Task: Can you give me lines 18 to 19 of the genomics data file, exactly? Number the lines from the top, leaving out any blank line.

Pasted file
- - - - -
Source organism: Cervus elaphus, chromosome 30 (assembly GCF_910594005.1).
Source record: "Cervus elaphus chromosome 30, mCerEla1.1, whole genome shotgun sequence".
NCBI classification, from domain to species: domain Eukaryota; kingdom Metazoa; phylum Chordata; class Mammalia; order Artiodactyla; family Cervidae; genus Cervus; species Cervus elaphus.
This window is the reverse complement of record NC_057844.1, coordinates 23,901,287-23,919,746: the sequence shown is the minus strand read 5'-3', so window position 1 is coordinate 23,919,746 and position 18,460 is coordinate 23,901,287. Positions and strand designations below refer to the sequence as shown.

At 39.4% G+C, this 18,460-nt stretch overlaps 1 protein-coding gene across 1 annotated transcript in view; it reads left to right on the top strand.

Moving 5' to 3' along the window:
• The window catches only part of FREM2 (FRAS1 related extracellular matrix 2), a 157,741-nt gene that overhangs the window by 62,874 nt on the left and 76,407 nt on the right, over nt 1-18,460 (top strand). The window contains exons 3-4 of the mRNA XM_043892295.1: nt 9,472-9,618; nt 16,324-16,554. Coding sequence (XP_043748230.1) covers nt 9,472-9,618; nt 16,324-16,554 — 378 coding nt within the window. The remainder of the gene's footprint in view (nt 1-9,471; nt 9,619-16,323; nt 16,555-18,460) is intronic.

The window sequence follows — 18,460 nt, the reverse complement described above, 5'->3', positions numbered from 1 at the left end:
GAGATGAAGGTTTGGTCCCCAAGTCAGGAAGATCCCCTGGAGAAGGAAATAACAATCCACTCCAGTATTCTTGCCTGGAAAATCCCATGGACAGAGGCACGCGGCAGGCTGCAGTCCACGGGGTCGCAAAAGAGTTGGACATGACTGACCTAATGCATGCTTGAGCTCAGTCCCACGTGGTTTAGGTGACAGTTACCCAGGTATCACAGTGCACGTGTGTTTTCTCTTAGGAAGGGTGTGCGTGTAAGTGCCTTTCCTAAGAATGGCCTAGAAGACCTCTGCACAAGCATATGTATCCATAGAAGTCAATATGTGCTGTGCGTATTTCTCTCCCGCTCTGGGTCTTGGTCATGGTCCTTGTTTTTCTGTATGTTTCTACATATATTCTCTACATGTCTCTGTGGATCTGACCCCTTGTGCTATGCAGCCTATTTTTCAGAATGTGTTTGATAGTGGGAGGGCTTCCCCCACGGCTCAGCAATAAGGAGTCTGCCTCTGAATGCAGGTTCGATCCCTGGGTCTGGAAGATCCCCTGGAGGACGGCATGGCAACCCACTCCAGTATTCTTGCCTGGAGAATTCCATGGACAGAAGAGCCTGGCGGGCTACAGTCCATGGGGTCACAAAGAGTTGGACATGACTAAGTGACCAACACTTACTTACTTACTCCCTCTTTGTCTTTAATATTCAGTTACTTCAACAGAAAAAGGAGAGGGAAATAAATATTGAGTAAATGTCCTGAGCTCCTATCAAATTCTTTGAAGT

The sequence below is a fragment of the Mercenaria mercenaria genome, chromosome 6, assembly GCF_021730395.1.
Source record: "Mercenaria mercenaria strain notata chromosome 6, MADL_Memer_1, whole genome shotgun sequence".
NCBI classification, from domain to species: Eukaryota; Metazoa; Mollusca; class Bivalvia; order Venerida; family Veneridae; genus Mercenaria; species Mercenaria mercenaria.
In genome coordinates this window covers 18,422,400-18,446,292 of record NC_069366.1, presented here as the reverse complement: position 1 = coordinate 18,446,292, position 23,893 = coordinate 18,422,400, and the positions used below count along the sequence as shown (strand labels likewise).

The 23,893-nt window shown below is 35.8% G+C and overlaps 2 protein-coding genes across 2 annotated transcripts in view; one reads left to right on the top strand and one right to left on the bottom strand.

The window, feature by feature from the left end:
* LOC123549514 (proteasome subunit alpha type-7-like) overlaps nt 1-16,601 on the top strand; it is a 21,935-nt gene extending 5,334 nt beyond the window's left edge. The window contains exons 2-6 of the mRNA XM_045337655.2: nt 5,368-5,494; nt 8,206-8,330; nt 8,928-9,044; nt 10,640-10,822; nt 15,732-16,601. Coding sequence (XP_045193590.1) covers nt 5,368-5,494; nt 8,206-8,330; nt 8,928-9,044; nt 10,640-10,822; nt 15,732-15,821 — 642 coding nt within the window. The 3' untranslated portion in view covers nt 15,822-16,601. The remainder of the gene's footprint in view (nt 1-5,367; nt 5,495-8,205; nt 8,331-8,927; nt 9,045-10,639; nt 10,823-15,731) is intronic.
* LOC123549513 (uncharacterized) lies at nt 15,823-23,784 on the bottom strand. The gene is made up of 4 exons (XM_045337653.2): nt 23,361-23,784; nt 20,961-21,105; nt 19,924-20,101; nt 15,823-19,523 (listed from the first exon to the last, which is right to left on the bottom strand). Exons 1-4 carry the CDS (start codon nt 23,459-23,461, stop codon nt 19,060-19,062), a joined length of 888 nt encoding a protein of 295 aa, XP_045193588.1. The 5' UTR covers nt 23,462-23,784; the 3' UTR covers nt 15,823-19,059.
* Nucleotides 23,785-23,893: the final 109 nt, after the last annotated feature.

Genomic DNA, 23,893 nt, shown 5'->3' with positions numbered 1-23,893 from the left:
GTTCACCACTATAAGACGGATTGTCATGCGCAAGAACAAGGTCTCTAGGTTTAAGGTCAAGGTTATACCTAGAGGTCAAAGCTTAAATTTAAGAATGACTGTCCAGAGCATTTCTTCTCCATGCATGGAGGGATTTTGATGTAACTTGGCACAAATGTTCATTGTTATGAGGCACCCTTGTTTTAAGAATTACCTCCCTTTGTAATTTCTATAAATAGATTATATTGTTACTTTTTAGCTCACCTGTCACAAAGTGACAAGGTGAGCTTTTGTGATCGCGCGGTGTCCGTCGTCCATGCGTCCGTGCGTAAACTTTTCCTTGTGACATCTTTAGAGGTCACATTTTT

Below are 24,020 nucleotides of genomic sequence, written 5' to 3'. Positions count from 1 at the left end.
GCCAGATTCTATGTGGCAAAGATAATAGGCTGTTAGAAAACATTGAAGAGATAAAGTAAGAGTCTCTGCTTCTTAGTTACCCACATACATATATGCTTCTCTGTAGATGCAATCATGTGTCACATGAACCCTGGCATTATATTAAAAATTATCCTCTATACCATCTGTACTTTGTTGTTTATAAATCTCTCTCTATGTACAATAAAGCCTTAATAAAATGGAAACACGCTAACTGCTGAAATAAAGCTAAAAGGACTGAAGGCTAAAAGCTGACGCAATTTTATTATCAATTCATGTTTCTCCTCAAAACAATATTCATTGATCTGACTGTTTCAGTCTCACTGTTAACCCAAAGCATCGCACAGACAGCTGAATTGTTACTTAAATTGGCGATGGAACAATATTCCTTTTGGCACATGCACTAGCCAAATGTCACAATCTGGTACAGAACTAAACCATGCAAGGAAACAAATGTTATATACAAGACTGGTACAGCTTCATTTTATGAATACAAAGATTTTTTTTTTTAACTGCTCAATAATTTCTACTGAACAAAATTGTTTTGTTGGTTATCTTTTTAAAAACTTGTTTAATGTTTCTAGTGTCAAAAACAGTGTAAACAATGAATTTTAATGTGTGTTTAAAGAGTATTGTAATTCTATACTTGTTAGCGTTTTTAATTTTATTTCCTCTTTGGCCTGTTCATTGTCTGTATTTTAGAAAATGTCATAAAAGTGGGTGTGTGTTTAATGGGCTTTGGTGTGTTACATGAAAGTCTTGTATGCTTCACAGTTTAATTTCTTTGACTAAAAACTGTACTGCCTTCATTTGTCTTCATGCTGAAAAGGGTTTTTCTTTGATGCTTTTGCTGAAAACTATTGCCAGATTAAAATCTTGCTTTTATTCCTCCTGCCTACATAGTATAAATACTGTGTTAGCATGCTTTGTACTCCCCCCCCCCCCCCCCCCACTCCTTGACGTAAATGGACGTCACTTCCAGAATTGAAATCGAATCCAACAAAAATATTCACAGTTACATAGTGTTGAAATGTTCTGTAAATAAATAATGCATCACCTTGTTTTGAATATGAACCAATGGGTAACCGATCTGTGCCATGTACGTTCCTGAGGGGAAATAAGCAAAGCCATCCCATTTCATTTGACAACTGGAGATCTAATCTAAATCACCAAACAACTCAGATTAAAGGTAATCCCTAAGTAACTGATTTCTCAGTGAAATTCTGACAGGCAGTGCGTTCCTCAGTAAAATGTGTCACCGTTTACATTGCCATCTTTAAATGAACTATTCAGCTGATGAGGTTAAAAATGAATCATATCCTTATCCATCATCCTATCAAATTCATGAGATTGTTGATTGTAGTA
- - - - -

* Nucleotides 23,785-23,893: the final 109 nt, after the last annotated feature.

Genomic DNA, 23,893 nt, shown 5'->3' with positions numbered 1-23,893 from the left: